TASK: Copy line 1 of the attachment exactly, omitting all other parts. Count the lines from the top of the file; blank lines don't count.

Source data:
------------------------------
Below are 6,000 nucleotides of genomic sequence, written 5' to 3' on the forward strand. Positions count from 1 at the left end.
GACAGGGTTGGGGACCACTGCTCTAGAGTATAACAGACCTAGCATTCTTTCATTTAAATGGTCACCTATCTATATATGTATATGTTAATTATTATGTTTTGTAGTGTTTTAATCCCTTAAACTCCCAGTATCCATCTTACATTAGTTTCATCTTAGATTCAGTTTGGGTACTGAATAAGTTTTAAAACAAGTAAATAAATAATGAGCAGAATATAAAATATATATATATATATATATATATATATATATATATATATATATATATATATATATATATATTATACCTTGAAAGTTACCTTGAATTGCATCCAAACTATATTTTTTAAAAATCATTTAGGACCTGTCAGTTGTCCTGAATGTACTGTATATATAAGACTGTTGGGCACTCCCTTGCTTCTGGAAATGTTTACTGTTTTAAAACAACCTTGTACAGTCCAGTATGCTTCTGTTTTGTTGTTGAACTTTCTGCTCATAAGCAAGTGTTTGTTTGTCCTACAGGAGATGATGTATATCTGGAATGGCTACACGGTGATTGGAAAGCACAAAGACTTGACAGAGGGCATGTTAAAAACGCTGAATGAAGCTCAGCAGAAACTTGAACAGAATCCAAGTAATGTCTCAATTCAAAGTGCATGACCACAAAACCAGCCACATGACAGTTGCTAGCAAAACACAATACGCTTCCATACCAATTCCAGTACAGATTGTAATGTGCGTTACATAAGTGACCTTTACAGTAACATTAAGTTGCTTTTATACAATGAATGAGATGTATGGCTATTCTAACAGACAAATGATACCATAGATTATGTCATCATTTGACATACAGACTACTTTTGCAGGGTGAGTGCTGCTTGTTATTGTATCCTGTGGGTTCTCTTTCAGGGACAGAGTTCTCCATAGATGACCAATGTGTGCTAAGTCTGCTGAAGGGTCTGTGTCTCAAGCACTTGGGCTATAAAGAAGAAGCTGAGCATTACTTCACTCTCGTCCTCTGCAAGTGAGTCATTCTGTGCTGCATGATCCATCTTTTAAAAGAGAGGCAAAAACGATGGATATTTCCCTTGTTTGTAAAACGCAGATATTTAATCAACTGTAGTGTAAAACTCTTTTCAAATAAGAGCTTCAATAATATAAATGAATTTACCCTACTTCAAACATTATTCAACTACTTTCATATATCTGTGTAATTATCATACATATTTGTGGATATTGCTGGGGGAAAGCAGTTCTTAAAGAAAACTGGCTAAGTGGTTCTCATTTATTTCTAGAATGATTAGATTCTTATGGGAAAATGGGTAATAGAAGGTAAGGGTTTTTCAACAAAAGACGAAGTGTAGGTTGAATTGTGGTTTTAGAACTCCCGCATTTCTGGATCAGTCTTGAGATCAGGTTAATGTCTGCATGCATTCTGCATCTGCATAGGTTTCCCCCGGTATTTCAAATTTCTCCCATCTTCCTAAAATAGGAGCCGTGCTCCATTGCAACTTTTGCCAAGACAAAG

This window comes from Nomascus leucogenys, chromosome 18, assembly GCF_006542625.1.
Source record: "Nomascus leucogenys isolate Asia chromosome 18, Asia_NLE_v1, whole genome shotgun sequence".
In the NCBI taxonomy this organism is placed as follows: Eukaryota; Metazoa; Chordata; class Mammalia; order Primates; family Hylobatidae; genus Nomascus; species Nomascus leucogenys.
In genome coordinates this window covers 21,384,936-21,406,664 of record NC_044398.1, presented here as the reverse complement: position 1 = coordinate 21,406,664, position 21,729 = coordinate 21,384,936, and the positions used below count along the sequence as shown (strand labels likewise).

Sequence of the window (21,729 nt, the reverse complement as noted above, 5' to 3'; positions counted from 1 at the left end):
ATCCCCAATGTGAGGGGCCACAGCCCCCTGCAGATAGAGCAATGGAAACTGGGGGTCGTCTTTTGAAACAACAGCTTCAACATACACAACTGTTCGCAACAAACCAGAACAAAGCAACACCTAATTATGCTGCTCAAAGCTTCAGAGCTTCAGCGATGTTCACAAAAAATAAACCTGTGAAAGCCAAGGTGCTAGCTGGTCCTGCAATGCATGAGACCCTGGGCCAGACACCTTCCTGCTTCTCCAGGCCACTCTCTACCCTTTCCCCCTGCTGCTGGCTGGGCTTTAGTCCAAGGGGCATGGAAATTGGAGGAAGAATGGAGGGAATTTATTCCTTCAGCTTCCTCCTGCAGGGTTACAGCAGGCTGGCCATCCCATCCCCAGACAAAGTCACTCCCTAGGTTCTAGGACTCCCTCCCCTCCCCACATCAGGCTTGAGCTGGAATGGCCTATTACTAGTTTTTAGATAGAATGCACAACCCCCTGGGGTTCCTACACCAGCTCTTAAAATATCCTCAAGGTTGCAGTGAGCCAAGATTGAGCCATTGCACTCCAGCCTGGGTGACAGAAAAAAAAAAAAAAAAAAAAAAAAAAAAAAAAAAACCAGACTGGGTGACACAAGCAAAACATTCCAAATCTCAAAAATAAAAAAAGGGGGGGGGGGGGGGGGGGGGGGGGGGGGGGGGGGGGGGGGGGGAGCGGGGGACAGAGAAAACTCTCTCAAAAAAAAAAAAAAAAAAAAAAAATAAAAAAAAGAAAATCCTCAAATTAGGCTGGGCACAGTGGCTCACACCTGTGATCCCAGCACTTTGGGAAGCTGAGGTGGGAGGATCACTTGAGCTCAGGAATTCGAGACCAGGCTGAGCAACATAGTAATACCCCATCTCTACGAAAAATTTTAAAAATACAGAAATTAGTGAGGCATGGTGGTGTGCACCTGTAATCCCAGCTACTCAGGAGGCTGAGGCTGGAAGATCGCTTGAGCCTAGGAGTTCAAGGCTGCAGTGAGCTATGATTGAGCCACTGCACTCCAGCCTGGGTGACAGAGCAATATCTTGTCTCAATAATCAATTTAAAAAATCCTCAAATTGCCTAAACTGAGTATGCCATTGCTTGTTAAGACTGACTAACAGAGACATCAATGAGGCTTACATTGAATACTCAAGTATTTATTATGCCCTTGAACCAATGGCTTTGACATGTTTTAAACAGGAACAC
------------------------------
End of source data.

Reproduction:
Below are 6,000 nucleotides of genomic sequence, written 5' to 3' on the forward strand. Positions count from 1 at the left end.